Lee: Teach lit in black and white


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James Baldwin once said, “The paradox of education is precisely this — that as one begins to become conscious, one begins to examine the society in which he is being educated.”

Intro to the English Major is meant to welcome students into the world of English as both a language that’s used in producing great literature and an academic discipline. The class is overwhelmingly British- and American-based, and it relies almost exclusively on Western and European perspectives. Unfortunately, there is very little attention paid to authors of other races.

While I understand I live in a country that’s committed to valuing whiteness in almost every imaginable space — from popular culture to public policy — this is still frustrating. In my education, I’m reminded time and time again that white male and female voices are most important.

The whiteness of the introductory curriculum has led me to question what exactly the English Department and UI faculty would like undergraduate students to take away from the major.

I understand why we study these Eurocentric texts. Not only do they allow one to consider human experiences and their complexities, but white scholars, who have outsized influence in crafting higher-education curricula, have the ability to choose what is studied.

As a result, white literature is glorified. This phenomenon is not exclusive to Iowa, or even to college; I’ve spent the bulk of my formal education reading “works of literary merit” by white authors outside of Black History Month.

In literary education, whiteness is almost always the norm; whiteness is what we take for granted. White is the default identity of a speaker or protagonist, so there is no need to specify.

Robert Eaglestone, the author of Doing English says, “Western European values are unquestioningly assumed to be universal human values, the most important values that apply to all people … if a text … expresses different ones, it is not considered valuable.”

This is the hallmark of Eurocentric thought, what Tim Wise also describes as, “taking that which is particular to you and assuming that it is universal. When you universalize the particular and you don’t even realize that it is particular.”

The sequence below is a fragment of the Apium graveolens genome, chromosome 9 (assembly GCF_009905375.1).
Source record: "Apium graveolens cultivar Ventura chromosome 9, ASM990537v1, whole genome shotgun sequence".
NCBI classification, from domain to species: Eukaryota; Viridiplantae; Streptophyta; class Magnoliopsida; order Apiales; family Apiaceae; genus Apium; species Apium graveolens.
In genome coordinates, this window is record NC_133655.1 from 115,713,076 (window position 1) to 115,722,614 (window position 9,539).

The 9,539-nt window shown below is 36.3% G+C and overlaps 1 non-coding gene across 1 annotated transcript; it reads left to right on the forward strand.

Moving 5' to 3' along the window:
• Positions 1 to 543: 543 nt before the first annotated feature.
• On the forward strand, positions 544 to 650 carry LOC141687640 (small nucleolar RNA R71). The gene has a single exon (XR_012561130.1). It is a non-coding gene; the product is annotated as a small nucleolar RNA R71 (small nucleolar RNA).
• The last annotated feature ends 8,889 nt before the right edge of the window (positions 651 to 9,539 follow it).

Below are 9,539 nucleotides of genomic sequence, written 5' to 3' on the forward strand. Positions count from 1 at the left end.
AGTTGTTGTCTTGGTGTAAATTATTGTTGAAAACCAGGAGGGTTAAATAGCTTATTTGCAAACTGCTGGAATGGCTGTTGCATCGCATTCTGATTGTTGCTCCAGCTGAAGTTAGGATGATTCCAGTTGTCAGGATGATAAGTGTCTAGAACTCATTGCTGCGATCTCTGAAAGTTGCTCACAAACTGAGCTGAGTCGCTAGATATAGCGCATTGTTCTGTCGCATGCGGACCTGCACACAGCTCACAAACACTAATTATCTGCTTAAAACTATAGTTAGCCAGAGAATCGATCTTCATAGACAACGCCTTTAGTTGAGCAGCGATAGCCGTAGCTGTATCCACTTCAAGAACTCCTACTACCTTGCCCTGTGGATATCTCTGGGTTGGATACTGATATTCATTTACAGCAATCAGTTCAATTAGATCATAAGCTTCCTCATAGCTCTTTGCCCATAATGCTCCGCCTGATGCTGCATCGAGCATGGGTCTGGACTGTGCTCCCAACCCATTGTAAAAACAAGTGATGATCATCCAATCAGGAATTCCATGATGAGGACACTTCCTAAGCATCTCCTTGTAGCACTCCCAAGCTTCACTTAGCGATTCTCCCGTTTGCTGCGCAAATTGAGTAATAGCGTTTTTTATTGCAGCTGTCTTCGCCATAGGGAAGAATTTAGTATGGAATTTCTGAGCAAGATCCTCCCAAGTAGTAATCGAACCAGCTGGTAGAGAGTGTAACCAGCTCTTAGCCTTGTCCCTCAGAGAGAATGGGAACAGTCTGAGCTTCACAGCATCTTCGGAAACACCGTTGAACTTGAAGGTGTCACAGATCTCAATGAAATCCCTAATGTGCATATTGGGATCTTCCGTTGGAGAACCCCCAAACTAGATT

What these two men describe is the very nature of English in academia. A racialized text is presumed to be too narrow, African American or Native American literature is not considered universal. On the other hand, white literature is hailed as containing universal truth in part because it is devoid of race. It fails to confront the one topic we are not too keen on properly analyzing.

This is not to say that every text should have racial themes. What is important, however, is devoting more time to studying writers of color so students can familiarize themselves with other voices. White students especially should know perspectives different from their own.

Education is meant to enrich the mind. Part of educating ourselves is recognizing the ways in which white voices are consistently honored and leave writers of color in the margins; further socializing students to assume non-white voices are not as important.

Racial inclusion is necessary to advance English students as both readers and writers. No text is completely universal — and that’s okay. Literature is one of many tools used to understand the human mind. While it’s easy to say race shouldn’t matter, it truly does, as it affects our perceptions of reality.

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